The toxicological report carried out in the framework of the investigation of the death of Diego Maradona reveals that there was no alcohol or illegal drugs on the soccer star's body, but there is the presence of various medications to treat their physical and mental health, legal sources reported Tuesday.
The San Isidro Attorney General's Office, in charge of the case that seeks to determine if there was any type of malpractice surrounding the health of the Argentine idol, who died on November 25 from a cardiorespiratory arrest, released a statement after receiving the toxicological studies and histopathological of the corpse.
Specifically, the blood sample analyzed and registered in the legal chemical report indicates that in the body of "el 10" there was the presence of levetiracetam -anti-seizure drug- and desmethylvenlafaxine -antidepressant-.
Likewise, in the urine test, venlafaxine -antidepressant-, quetiapine -antipsychotic-, naltrexoma -which is used to treat drug or alcohol dependence- and metoclopramide, used to treat nausea, were also detected.
In another analysis, the presence of ranitidine, used to treat stomach problems, was also found.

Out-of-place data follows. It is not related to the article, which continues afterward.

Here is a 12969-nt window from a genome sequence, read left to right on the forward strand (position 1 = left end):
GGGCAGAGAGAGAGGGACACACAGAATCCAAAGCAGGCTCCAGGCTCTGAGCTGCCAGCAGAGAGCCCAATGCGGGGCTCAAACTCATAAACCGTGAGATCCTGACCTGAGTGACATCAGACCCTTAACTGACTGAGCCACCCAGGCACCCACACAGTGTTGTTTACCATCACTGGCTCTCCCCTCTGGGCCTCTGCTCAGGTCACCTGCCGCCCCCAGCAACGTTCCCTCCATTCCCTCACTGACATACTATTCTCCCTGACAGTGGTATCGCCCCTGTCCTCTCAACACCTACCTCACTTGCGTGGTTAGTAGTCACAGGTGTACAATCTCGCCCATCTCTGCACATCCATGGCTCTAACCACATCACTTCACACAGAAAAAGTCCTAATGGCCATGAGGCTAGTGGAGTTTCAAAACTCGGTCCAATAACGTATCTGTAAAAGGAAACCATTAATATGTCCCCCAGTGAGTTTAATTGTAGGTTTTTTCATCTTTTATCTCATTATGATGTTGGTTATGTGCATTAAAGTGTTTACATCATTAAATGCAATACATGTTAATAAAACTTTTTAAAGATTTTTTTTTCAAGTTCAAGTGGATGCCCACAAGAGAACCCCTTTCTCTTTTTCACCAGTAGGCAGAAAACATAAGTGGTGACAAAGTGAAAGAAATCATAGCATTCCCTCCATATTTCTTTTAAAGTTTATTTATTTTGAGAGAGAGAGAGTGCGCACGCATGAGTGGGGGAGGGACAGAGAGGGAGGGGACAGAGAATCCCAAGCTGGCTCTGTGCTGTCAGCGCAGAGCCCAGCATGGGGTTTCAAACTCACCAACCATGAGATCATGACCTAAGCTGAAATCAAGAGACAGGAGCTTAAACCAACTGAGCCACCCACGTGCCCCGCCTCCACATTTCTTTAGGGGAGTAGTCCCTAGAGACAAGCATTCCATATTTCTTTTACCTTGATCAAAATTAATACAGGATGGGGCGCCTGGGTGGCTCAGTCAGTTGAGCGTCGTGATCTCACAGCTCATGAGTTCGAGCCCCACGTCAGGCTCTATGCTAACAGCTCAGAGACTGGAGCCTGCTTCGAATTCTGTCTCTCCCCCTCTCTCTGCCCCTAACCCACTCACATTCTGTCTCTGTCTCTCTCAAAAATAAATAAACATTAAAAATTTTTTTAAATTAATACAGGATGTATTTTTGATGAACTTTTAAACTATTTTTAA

Regarding the histopathological picture, the report indicates that Maradona suffered liver cirrhosis, acute tubular necrosis associated with chronic kidney disease, myocardiofibrosis, subendocardial fibrosis and areas suggestive of acute ischemia, as well as non-occlusive calcified coronary atheromatosis and lung with asphyctic characteristics associated with a exacerbated chronic lung disease.
Also the presence of siderophages that "could be compatible with heart failure."
There is also talk of focal glomerulosclerosis, atherosclerosis, ischemic heart disease and arterial hyperplasia in the sinoatrial node.
Maradona died at the age of 60 at the home of the province of Buenos Aires where he was recovering from an operation for a brain hematoma carried out at the beginning of November, among other ailments, and after his death an investigation was started to determine if there was any negligence in his treatment.
After he died, Justice began an investigation that until now has not been formally accused or detained, although it has various searches and seizures have been made in properties of the neurosurgeon Leopoldo Luque, who treated Maradona and had participated in his intervention for a brain hematoma at the beginning of November, and his psychiatrist, Agustina Cosachov.
The apartment where Maximiliano Trimarchi lives, who worked as the former soccer player's driver, was also searched and his mobile phone was seized.